herald

Wednesday 22 November 2017

Can we probe our way out of this chaos?

> IN FURTHER news: an unknown number of children, probably more than 20, but maybe 200, have died in the care of the Health Service Executive, and they're looking for the files. It's been all over the radio every day, and at this stage we're nodding, 'Oh, right, they can't find the files, okay'. They what?

If a child dies in your care, surely you immediately make a major investigation? Surely you've got that file, you're certain of every fact. But multiple children? What kind of an organisation is this? What kind of country?

On Drivetime on Wednesday, Mary Wilson talked to former social worker, now child-welfare consultant, Kieran McGrath, asking why we consistently fail to deliver a decent service to vulnerable children.

"The work itself is extremely difficult, it's very complex, and at the best of times, it's hard," said McGrath. "There are no easy solutions to any of the issues that are presented." And he pointed a finger at the senior management of the HSE and the lack of centralised information.

"There's no proper electronic system in place," he said. Back in 1996, McGrath asked for a central system to monitor "fatal child-abuse situations", but: "It was just never a priority."

He described the board's method of using 32 separate sections as "quite chaotic". Somewhere in this chaos there's a lost child, a scared 15-year-old sitting in a Garda station because there's nowhere for him to sleep at night. Who's looking after this frightened kid? The HSE and the courts are full of decent people, any one of whom would say, "Come on in, love, stay the night in my place if you're stuck".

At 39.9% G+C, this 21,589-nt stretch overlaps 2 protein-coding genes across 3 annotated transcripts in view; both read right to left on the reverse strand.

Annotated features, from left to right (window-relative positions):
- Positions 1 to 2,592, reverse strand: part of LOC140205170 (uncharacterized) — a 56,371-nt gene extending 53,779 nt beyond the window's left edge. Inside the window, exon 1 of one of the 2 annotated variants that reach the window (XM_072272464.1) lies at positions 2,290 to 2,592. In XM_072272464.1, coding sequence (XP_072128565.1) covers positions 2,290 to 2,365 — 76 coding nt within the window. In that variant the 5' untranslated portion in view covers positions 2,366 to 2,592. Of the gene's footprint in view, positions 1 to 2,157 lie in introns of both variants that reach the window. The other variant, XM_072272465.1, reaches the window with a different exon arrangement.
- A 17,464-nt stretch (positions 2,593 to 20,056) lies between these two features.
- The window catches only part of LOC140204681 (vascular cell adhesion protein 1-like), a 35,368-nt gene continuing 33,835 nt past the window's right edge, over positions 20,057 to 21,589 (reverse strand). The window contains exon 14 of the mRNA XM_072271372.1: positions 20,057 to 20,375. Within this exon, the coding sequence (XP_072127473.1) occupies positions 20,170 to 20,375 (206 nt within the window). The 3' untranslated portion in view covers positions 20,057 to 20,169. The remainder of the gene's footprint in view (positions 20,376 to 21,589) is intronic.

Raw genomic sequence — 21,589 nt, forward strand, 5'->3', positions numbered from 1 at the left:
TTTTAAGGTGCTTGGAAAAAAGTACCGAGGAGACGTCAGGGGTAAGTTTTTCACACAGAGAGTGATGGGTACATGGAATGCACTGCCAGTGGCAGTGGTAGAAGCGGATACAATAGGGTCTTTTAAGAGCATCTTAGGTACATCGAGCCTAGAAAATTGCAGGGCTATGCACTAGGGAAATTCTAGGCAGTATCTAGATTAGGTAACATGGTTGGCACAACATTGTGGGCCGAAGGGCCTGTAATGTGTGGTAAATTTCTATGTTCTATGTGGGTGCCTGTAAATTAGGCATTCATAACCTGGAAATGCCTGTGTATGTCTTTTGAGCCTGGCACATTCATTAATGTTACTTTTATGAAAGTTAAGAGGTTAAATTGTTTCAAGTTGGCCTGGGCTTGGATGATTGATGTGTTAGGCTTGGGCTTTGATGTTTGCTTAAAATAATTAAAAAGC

Why are they unable to find a loving, secure place for that troubled little one -- in Ireland or, if the worst comes to the worst, abroad -- when he needs it?

> "NAMA is the taxpayer in another guise," Pat Rabbitte told Cathal Mac Coille on yesterday's Morning Ireland. A goosebump thought. The witty Rabbitte had parked his usual smart remarks as he talked about the row over the Dublin Docklands Authority -- apart from a reference to "the biggest claim jump since the Yukon". He was all statesman, asking for probes into cross-directorships. Oh, yes, please -- and not just in this case; let's look at all those cross-connections, in legal and financial firms, in government, in the senior civil service, in banks.

But back to the serious questions: Aine Lawlor probed the new Sex and the City movie with Aoife Kelly of the Star.

"It's fun and frivolous and two-and-a-half hours of fashion porn," said Kelly, describing Carrie, Miranda, Charlotte and sexy Samantha, the girls ripping in bling and high heels in the sands of Abu Dhabi (actually, Morocco, where it was filmed).

Then came a devastating put-down from Lawlor on the four actresses: "You say girls, but in fairness, these are middle-aged women." Oof.

> The folks on DSFM (93.9FM) certainly have class. Feile Bar comedian Brian Moss and ace cub reporter Naomi Pedlow were doing a 'what happened on this date' thingy on Wednesday's Live Lunch, and Pedlow listed Manic Street Preachers' refusal to play for Queen Elizabeth II.

The Manics turned down an invite to play before the Welsh Assembly on May 26, 1999 because E Regina was attending.

Moss could top that. "I once refused to play a comedy gig when nobody was present," he mentioned.

Drivetime, RTE Radio 1, weekdays Morning Ireland, RTE Radio 1, weekdays Live Lunch, DSMF, weekdays

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